• construction on the Deano's site will begin in August. He wants to make some "minor amendments" to the design, which will require another Design Review meeting, in late November or December.
  • he's hoping to host a public meeting next month to share his plans and hear our ideas.
The Deano's site probably won't look quite like the models/pictures from the old designs, but will still have a courtyard with an alley entrance. Expect 5 to 6 commercial spaces: say 2 restaurants, a coffee place and (Lis's dream) a spa/wine bar.

(coming soon: a tabulation of your suggestions, from the earlier survey, of our desires for commerce on Madison, and a chance to rank the top 10 or so).

PS: CD News reports that land on which Chester Dorsey's car detailing business sits (on Madison between the Safeway and the Madison Temple) has been sold to developers, and test drillings have been seen.

For s summary of ongong Madison Street developments, check my Madison Street Google map.

Seattle City Budget Issues

OK, so I (and maybe you) missed the first Public Hearing about the City Budget, but there's another one on October 27th. Yes, of course projected revenues are down, and things are being cut right and left. As in the past, City Council will do what it can to move the money around and benefit YOUR favorite issue, IF you make your views known (and if enough others do likewise).

Two items grab me:

1) The perennial attempt to short-change the library. We're a city of readers, it's a great resource and [in tight economic times] it's a source of really cheap entertainment.

Library cuts, restored after a concerted campaign by library fans, seems to be an annual part of the budget pageantry. It'd be easier for everyone if they just funded the place.....

The Stranger gives you all the details.

2) No funds in the budget for the GOTS program. Here's info from East District Crime Prevention Coalition.

As many of you are aware, the GOTS (Get Off The Streets) Program did not make the Mayor’s budget for 2009. If you or any of your organizations feel that GOTS is a critical program for the community, I encourage you to write to, call and/or email all the members of City Council in support of the GOTS Program.

GOTS operates at the corner of 23rd & Union every Tuesday from 1:30PM – 3:00PM. Through the direct street outreach of trained and compassionate staff who are well acquainted with or from the area themselves; individuals who need it most are directly connected with the resources that may save their lives, including housing, drug rehabilitation, mental health resources and more. This service of providing direct resources is in my humble opinion the most important and humane approach to reducing crime – through prevention. It encourages community building, relationships, and allows individuals who have been disenfranchised and marginalized from our society to become productive community members. It is also costs much less than incarceration. After the Neighborhood Drop-in Center on 23rd & Union opened, people who had successfully completed the GOTS Program were hired to maintain the Center, helping the neighborhood, and at the same time building up their work history and credibility.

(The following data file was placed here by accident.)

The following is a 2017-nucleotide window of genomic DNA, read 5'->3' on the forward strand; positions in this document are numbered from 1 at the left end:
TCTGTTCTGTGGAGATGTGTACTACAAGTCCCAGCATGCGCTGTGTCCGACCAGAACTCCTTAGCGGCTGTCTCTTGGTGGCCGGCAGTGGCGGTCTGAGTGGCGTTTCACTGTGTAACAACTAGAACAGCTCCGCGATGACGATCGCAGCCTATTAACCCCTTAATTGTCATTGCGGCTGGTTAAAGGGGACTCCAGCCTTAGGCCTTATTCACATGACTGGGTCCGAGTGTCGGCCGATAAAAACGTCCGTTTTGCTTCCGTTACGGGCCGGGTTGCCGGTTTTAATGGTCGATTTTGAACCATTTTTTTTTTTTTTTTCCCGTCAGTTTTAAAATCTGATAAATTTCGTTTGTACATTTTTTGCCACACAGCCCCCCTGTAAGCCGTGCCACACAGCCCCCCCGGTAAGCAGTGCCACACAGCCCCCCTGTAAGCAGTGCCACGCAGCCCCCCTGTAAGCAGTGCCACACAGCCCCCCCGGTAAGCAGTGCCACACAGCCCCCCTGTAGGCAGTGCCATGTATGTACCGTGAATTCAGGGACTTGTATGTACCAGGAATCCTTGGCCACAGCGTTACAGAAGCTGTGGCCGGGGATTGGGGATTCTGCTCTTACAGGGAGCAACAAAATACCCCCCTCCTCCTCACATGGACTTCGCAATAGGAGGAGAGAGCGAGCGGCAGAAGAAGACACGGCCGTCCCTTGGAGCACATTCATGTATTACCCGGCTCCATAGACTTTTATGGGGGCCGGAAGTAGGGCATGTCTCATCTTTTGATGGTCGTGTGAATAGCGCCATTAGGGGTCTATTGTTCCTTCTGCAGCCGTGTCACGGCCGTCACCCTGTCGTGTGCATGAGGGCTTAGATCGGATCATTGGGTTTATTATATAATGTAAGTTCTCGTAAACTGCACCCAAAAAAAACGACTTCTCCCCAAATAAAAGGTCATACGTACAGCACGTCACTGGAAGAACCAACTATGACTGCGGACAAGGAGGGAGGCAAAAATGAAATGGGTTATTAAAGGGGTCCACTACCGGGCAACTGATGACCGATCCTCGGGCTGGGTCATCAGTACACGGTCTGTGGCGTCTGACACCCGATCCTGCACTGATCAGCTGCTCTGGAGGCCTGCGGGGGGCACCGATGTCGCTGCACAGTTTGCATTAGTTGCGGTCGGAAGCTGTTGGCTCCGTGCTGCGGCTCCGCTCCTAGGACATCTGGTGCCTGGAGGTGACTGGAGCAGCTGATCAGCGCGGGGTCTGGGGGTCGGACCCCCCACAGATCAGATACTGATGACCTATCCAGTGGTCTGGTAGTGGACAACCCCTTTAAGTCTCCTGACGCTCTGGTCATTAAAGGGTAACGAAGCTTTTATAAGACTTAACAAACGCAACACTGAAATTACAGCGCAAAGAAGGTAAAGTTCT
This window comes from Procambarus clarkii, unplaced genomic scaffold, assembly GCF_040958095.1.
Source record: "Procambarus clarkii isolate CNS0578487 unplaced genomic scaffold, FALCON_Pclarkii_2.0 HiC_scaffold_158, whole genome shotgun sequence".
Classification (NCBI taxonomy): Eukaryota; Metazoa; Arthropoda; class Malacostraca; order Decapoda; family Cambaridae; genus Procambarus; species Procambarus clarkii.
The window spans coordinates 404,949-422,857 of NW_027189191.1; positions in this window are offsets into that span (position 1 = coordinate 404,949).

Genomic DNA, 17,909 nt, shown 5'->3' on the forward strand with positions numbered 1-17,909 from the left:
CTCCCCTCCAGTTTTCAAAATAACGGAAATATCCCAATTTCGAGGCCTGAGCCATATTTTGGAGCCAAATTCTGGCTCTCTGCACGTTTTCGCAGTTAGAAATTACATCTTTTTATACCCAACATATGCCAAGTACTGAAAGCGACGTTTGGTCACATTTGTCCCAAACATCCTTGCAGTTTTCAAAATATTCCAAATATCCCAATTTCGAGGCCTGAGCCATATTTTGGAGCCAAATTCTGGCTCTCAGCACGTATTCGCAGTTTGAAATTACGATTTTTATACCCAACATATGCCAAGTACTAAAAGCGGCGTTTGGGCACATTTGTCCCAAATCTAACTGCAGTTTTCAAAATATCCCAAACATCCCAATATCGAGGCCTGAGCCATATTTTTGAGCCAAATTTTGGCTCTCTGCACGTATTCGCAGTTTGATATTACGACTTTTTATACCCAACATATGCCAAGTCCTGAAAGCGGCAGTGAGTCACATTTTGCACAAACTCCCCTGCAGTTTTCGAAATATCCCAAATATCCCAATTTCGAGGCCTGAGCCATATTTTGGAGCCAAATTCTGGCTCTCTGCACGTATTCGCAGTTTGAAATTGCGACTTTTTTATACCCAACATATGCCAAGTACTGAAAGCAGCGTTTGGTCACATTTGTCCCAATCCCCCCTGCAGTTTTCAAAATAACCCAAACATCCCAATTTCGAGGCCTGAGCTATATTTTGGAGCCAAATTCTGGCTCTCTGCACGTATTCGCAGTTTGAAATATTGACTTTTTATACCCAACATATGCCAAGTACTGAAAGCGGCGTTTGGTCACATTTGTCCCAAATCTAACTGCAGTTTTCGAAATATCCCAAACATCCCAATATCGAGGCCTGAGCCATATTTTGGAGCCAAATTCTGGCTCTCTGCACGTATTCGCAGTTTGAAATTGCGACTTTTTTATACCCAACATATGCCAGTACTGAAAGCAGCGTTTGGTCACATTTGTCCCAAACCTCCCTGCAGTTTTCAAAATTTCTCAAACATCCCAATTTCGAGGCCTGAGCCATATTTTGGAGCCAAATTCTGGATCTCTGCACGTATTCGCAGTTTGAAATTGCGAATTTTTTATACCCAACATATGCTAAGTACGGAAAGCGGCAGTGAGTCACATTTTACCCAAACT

More information about GOTS is available at: http://www.sngi.org/epcpc/gots-project.html

Also, I have linked to the letter to City Council Member Tim Burgess from the EPCPC in support of GOTS. Please feel free to contact me if you have any questions or if I can be of assistance. Also, you may contact the GOTS Program Coordinator, Jamila Houston. Jamila can be reached at jamila@sngi.org or at 206.323.9584.

If you feel this issue is of great importance, I welcome you to spread the word about current situation of GOTS to your various groups and contacts; however, I will ask that you please refrain from cutting and pasting this email directly and posting it. It is of course fine if you include both my contact information and Jamila’s contact for questions.

Thank you so much for your time and consideration.

Kindest Regards,
Sita

--
Sita DeGiulio Das
East Program Coordinator

So, please go and testify to City Council on the 27th, or write to them in some manner: see end of Stranger article. Thanks.

Oct 6, 2008

Slide Show, Wednesday: Walking to Alaska!


The daughter of a former colleague describes her remarkable human-powered journey.

Worth noting

Crosscut talks about the Seattle Neighborhood Coalition:

The Seattle Neighborhood Coalition is an informal group of active individuals associated with a variety of Seattle neighborhood organizations. We meet for breakfast on the second Saturday of the month. The organization does not give formal endorsements but rather dedicates itself to free and considered discussions. These discussions often prove to be both influential and foretelling but this is due soley to the individual actions of those attending.

Mayor's 2009 Budget:

Assorted notes: